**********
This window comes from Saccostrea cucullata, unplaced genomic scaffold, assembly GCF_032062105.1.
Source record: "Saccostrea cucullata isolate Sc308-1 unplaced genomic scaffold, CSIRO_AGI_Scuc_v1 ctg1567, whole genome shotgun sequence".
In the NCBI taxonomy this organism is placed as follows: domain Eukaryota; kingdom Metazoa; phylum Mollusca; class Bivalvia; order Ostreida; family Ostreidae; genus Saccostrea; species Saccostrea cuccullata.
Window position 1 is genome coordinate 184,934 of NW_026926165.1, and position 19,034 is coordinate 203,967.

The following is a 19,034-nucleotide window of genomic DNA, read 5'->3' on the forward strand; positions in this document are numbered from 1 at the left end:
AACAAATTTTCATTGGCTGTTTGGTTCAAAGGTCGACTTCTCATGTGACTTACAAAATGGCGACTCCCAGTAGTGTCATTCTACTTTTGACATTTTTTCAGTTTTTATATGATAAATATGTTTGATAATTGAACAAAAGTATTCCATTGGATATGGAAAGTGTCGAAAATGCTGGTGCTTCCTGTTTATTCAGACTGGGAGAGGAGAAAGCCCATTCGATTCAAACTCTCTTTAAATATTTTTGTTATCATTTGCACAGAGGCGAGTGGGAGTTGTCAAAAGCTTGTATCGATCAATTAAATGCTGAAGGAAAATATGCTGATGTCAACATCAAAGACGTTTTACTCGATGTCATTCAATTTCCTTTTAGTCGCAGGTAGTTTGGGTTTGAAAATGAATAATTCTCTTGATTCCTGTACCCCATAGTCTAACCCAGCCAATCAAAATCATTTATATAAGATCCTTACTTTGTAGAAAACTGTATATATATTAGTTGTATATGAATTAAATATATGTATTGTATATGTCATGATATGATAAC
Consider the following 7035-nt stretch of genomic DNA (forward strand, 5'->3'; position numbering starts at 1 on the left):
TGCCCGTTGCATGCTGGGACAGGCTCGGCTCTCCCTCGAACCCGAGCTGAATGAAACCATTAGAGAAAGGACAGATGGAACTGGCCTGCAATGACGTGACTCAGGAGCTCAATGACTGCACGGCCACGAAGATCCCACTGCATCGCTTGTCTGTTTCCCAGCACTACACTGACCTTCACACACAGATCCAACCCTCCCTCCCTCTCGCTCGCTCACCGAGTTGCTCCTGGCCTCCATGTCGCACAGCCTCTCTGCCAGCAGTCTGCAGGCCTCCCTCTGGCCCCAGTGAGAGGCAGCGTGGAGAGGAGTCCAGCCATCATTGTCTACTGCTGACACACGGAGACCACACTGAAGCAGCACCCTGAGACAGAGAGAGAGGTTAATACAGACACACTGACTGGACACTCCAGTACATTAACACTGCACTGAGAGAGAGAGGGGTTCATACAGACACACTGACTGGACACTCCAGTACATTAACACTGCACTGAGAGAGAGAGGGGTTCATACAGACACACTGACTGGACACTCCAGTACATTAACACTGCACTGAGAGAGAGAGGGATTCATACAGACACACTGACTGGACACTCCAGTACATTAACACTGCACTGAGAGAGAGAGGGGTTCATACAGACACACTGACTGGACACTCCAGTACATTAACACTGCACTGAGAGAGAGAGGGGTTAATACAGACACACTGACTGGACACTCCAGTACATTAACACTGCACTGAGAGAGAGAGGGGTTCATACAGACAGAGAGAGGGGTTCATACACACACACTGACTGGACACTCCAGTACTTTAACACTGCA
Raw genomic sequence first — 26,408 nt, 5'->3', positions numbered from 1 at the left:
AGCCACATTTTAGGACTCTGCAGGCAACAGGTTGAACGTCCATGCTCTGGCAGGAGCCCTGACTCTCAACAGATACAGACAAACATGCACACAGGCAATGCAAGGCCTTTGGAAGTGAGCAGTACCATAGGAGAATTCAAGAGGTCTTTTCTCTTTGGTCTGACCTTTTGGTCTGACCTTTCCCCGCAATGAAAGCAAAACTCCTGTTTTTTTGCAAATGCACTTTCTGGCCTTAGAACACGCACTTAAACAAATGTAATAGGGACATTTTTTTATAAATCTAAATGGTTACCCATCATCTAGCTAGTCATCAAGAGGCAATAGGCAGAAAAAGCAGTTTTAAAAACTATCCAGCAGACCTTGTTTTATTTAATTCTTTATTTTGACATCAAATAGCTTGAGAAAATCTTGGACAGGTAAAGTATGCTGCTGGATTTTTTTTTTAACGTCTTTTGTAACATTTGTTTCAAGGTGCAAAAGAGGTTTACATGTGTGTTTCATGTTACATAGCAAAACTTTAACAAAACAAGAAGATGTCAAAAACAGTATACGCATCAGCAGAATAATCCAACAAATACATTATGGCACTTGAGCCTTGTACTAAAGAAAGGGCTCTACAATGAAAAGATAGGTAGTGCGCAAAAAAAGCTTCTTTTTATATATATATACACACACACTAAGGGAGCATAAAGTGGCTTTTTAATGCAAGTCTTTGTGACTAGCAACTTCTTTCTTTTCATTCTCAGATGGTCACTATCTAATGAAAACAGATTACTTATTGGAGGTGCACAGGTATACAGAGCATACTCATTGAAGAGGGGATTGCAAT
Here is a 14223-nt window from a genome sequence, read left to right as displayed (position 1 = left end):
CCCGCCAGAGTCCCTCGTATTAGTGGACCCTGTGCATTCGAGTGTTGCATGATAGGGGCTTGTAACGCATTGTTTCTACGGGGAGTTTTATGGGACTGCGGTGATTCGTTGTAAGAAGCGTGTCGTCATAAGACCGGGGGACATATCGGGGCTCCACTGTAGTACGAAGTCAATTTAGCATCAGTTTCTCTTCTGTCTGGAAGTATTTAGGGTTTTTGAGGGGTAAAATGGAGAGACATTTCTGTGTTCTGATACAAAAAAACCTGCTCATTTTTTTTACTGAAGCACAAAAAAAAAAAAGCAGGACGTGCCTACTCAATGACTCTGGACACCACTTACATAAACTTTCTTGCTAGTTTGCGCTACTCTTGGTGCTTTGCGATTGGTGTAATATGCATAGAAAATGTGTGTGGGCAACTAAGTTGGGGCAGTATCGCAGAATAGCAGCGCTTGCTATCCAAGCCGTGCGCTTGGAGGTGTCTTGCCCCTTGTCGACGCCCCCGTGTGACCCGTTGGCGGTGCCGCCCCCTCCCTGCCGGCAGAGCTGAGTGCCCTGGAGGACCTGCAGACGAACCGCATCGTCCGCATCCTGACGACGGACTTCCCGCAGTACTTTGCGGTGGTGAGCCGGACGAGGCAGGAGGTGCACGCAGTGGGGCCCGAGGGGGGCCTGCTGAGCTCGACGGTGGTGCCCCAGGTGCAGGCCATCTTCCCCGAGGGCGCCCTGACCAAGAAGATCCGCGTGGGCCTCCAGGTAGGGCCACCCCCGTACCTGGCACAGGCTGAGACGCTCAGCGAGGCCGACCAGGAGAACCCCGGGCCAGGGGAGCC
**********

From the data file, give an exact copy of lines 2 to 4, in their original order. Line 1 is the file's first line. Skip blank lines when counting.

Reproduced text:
Source record: "Saccostrea cucullata isolate Sc308-1 unplaced genomic scaffold, CSIRO_AGI_Scuc_v1 ctg1567, whole genome shotgun sequence".
In the NCBI taxonomy this organism is placed as follows: domain Eukaryota; kingdom Metazoa; phylum Mollusca; class Bivalvia; order Ostreida; family Ostreidae; genus Saccostrea; species Saccostrea cuccullata.
Window position 1 is genome coordinate 184,934 of NW_026926165.1, and position 19,034 is coordinate 203,967.